But then, the COVID-19 pandemic hit and that led to the Summer Games being postponed until July 2021.
Her local training facilities were closed because of COVID-19 restrictions, but Hall-Harnden says she used the time to train differently and move toward her dreams. Even a pandemic wouldn’t stop her from reaching that competitive level, she told herself.
Then another even more devastating blow occurred.
In early 2021, just a week before she’d expected to begin Olympic qualifying competition, the unthinkable happened. It was the final practice before qualifying, and a routine training exercise at her pandemic-adapted gym (because her normal gym was still shut down due to COVID-19 restrictions) led to a serious injury. She was running at high speed and jumping onto a box for a box-jump drill, but went too far and landed on the far edge of that box; it tipped over and she braced herself for the fall by extending her left leg. She hyperextended it and fell to the ground, with sharp pain in her knee.
Exams and an MRI showed it was a complete left ACL tear, meaning her dreams of competing in the 2020-21 Olympic Games would not be possible.
“I was so devastated,” she said. “There are good days and bad days in processing everything, and I don’t think I will ever be over it. But I’m taking things one day at a time, trying to grow from it and work hard. It’s a hard time, and I know I will be back from this.”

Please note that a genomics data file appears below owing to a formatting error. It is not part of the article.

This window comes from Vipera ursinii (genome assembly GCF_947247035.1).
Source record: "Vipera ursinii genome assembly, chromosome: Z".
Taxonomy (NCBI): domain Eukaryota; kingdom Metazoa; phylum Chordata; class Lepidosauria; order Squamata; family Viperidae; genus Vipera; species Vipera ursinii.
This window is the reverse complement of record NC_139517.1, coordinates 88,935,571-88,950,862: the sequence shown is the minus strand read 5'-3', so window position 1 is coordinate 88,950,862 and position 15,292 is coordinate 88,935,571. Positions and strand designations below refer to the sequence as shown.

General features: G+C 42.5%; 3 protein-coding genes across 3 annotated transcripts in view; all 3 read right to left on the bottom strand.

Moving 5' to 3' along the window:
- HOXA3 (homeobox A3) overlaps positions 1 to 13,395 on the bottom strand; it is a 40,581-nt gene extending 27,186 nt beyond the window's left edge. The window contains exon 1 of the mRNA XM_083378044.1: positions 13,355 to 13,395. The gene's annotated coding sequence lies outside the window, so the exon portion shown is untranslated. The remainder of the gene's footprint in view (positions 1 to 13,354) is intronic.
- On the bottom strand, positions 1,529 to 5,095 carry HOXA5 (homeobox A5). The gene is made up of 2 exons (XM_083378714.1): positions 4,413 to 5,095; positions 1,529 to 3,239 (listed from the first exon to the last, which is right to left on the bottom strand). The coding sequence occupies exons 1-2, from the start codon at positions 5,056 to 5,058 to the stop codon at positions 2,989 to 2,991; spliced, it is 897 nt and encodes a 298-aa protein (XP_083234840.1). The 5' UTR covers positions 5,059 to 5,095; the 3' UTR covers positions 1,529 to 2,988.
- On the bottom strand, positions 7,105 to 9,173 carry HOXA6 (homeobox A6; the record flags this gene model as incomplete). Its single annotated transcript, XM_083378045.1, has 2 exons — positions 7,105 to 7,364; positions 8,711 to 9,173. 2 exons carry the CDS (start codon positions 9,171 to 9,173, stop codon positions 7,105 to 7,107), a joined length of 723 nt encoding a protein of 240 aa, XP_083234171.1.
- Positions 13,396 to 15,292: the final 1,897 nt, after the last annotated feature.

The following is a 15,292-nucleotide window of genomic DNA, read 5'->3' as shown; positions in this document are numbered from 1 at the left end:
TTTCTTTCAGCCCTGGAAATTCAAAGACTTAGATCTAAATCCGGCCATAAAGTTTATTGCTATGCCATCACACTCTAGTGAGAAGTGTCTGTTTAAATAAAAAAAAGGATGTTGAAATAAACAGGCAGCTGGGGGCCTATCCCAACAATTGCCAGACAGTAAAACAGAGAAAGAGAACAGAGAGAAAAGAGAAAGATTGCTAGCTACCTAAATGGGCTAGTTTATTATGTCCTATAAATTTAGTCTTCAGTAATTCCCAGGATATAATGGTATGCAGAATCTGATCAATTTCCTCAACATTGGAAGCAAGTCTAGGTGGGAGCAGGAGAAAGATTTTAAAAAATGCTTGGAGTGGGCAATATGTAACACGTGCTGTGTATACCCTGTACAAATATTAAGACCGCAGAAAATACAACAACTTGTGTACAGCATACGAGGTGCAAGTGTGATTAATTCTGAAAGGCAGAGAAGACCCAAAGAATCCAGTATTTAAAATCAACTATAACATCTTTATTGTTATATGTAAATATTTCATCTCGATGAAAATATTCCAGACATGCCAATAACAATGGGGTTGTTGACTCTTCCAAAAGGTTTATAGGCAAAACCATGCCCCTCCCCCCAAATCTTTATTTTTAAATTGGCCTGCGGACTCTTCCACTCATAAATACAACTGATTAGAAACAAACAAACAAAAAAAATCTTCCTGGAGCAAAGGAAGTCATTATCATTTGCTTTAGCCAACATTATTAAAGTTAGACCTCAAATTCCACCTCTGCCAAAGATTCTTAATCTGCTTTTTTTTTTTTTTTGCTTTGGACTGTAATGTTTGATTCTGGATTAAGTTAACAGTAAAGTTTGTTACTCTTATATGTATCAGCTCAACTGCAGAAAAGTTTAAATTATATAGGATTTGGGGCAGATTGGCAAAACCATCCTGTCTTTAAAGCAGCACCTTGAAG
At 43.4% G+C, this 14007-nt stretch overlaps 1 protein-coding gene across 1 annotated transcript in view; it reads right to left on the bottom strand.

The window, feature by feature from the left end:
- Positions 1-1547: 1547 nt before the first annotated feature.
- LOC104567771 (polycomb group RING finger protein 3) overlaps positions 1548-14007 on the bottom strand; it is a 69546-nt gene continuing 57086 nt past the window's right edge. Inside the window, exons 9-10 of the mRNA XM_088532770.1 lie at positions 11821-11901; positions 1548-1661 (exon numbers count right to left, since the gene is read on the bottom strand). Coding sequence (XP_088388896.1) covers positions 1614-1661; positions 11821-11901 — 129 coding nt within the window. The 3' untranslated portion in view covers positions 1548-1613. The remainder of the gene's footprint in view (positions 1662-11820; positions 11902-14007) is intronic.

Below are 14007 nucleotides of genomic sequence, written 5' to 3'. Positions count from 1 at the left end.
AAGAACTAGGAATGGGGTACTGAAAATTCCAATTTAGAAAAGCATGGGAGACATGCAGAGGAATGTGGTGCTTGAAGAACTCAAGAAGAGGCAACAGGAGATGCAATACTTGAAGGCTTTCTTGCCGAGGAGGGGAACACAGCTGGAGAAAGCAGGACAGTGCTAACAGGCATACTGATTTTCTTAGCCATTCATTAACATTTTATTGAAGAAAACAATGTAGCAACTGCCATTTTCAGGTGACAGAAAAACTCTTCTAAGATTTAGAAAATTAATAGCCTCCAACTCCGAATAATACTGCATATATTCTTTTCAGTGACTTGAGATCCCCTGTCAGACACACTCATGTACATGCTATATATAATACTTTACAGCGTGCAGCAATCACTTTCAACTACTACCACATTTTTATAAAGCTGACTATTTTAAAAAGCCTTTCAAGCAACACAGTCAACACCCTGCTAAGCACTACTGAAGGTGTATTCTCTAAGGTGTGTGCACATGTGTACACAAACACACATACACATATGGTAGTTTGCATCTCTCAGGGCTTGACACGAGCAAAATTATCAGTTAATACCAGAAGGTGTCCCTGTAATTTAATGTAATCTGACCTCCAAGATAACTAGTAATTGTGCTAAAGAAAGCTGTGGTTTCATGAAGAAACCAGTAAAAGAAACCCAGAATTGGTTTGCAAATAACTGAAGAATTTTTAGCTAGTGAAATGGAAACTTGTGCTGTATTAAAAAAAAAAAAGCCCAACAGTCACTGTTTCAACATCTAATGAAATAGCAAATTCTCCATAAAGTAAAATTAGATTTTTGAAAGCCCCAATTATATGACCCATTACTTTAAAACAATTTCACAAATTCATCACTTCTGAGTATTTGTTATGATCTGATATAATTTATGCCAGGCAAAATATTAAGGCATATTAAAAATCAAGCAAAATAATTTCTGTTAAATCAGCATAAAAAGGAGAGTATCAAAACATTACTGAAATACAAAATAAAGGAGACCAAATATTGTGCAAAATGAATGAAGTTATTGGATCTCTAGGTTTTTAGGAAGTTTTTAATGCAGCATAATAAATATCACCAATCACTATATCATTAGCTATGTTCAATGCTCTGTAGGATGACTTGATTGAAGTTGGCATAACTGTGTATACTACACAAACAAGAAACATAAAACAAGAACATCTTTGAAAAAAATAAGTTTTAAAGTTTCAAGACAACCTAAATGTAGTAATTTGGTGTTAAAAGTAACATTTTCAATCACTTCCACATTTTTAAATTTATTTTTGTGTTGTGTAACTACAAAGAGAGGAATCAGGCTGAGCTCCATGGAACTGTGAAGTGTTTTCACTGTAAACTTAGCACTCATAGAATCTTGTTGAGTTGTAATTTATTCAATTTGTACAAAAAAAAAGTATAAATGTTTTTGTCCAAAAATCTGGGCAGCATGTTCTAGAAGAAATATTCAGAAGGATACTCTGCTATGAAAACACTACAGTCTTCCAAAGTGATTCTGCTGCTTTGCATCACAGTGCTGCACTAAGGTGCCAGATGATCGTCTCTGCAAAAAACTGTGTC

Her surgery in early February went smoothly and she expects to be back in full form for competition by January, though she’s setting her sights on 2022 to get back to the elite athletic competitive level.
Her short-term goal: being with the U.S. team when it heads to the 3-day 2022 Indoor World Championships in Serbia.
After that, the Summer Olympics in 2024 is the long-term goal.
Hall-Harnden says she watched the Olympic trials and plans to watch the long jump, even if she’s not sure she should for her mental health. But she just can’t stay away.
“Watching it might motivate me to keep working hard to come back as soon as I possibly can,” she said. “It’s going to be rough watching it, but it will motivate me even more.”
On top of recovery and competing, Hall-Harnden has also used the 2020 and 2021 circumstances to make two other positive changes in her life.
First, she got married! She and her husband Tyler had initially planned to get married in May 2021 after the Olympic qualifying events, but with the COVID-19 pandemic postponement, they decided to tie the knot in October 2020.
Hall-Harnden and her new husband also launched a diabetes nonprofit called the DiaStrong Foundation.